This Cucumber Gin Fizz is a delightful, herbaceous cocktail worthy of your Friday night. It’ll kick off the dinner pre-game in just the right way. You may not even move past the bar nuts and cheese or crackers, but who needs to?
This post is sponsored by Adobe. All views and opinions are 100% my own. Thank you for continuing to support the brands that make My Baking Addiction possible.
Today’s post is going to be a little different because we’re going to talk about photography. Although my email inbox tends to fill up with recipe questions, I also get a lot of inquiries regarding the photos on my site.
People often ask about camera gear, lighting sources, editing software, etc., so when Adobe asked me to share some photography tips, I thought I’d answer some of the most common questions that I receive.
Let me preface this whole post by saying that I am most definitely not an expert in the field of food photography. When I started My Baking Addiction, on a whim in the summer of 2008, I was a special education teacher in grad school who liked to bake cupcakes on the weekends. And I hadn’t used anything other than a point-and-shoot camera.
Pretty much everything that I’ve learned has been through trial and error. And trust me, there have been A LOT of errors. Just take a look back in the recipe archives if you don’t believe me.
Since I shoot my photos with natural light, my set up is pretty mobile. I shoot wherever the light is best, at the time of day that I need to shoot. Sometimes that’s on the floor of my home office, sometimes it’s on my dining room table, and sometimes it’s in my garage for the whole neighborhood to see.
I think you have to be a little flexible when using natural light because of the shifts during different times of day, as well as the seasonal changes that occur throughout the year.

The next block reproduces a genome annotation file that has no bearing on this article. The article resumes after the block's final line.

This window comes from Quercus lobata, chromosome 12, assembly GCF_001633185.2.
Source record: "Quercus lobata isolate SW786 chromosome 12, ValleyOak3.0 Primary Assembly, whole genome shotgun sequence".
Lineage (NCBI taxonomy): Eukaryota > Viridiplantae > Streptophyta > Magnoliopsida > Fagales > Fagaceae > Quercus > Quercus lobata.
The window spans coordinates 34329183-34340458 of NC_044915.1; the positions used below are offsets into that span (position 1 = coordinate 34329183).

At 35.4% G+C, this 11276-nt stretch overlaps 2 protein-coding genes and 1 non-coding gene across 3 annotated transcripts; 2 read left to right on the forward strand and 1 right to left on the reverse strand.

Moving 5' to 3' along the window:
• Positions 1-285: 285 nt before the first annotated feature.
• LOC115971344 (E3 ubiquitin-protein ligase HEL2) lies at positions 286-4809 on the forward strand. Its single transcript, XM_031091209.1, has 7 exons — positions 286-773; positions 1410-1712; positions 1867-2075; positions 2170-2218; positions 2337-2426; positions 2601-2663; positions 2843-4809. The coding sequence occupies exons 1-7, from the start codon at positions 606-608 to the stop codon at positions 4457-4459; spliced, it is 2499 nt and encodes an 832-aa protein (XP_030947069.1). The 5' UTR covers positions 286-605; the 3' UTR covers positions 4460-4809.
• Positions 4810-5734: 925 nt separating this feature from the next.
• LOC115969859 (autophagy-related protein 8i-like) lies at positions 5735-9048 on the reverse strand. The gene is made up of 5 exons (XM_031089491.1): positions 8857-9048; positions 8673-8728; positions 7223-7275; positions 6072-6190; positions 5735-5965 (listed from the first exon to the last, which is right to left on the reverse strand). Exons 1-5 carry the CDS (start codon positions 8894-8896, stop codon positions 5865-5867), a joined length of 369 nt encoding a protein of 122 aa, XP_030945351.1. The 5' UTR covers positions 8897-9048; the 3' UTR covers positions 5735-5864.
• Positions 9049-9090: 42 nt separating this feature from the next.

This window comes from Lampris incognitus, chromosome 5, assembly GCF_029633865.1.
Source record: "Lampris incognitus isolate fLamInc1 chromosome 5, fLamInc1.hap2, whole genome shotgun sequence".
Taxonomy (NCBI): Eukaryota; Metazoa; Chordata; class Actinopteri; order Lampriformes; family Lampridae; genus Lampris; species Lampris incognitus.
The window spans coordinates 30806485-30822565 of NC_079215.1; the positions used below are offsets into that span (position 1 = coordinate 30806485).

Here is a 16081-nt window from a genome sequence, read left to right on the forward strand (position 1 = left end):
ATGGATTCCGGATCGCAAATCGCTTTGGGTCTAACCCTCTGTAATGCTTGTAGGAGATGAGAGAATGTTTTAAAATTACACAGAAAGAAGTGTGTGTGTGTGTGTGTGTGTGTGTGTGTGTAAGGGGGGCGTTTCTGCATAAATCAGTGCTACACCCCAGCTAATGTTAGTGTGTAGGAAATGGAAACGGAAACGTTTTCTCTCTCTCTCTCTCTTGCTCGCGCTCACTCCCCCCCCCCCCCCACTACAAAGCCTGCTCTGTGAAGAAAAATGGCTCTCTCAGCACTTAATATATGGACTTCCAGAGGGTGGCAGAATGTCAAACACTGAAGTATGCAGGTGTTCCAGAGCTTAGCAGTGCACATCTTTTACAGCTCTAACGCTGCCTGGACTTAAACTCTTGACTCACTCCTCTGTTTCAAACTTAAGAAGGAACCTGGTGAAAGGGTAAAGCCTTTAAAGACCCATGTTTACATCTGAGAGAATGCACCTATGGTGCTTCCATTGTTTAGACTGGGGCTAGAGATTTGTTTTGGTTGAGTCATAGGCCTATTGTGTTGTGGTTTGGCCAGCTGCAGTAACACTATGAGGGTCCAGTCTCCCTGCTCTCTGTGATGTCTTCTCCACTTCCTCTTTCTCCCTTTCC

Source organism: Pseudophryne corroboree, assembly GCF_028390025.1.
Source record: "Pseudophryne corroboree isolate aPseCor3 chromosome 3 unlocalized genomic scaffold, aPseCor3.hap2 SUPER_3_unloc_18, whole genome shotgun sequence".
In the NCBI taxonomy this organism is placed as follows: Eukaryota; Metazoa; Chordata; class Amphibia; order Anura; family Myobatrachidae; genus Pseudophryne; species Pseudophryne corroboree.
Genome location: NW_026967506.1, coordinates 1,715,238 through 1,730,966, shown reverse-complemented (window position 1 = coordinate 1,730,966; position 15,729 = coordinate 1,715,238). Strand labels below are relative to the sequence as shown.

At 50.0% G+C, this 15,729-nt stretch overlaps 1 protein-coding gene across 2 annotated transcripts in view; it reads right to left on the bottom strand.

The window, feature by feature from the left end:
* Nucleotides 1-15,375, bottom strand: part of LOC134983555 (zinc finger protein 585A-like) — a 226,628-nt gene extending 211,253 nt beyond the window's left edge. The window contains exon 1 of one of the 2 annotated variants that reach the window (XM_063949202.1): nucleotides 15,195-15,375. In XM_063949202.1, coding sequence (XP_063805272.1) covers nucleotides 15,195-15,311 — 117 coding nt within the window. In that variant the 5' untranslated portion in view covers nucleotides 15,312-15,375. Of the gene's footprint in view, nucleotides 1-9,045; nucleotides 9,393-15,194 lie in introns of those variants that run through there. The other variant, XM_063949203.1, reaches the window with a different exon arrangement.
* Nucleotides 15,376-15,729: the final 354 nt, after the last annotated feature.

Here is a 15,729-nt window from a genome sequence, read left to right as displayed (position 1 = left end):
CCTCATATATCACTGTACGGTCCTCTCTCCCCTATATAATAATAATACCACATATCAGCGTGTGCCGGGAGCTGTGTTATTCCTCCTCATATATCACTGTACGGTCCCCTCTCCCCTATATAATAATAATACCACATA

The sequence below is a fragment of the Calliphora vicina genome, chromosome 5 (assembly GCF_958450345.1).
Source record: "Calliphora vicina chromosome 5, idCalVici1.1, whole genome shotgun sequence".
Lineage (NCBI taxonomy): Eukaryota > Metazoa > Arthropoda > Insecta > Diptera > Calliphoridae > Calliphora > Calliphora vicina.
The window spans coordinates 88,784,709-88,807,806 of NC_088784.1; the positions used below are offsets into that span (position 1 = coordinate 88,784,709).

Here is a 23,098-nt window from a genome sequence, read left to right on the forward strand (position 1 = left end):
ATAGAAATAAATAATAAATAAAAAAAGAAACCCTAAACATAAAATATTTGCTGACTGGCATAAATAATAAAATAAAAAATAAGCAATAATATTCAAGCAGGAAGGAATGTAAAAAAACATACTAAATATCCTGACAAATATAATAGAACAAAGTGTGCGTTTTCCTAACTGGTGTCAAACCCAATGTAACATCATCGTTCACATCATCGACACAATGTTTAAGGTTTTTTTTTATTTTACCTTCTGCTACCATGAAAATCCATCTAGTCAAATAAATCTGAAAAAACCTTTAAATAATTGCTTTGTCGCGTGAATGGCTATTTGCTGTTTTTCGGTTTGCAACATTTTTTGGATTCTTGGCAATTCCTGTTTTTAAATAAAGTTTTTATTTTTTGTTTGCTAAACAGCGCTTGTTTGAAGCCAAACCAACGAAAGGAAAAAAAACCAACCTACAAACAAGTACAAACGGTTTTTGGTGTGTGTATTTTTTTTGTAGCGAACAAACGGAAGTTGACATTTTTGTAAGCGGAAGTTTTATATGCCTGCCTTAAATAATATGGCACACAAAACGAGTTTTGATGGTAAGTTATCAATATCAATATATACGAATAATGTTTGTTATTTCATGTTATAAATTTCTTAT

I would say that 80% of the photos from the past year are shot back-lit, which means the main source of light is coming from behind the subject (cake, cupcake, cocktail). I often use inexpensive foam board to either bounce or block the light as shown in the photo below.
When I started my blog, I purchased an entry-level DSLR camera and that was it. I took all of my photos handheld and would end up snapping no less than 50 photos for every recipe.
I’d load them into Adobe Photoshop Elements and cross my fingers that 2 of the 50 would be decent enough to use. I eventually transitioned from Adobe Elements to Adobe Lightroom because I wanted to explore its capabilities and enhance my workflow.
In 2009, I decided to invest in a tripod and honestly, haven’t looked back since.
Many food photographers don’t like the limitations of a tripod; however, I find using one to be quite necessary. I don’t have super steady hands and often use heavy lenses such as the Canon 24-70mm f/2.8L, which, coupled with the weight of my camera body, can make it quite difficult to photograph without a bit of shakiness, which leads to blurry photos.
For me, a tripod is as essential as my camera.
The photos for this Cucumber Gin Fizz were shot in my friend Emily’s studio on a sunny afternoon. As you can tell from the image above, we set the surface on the floor and were shooting back-lit.
I knew that I wanted these images to be a bit dark and moody, so we chose a dark surface and blocked some of the light coming through by using a black piece of foam board.
Although a tripod helped cut down on the number images I was taking of each recipe, nothing has upped my food photography game more than shooting tethered.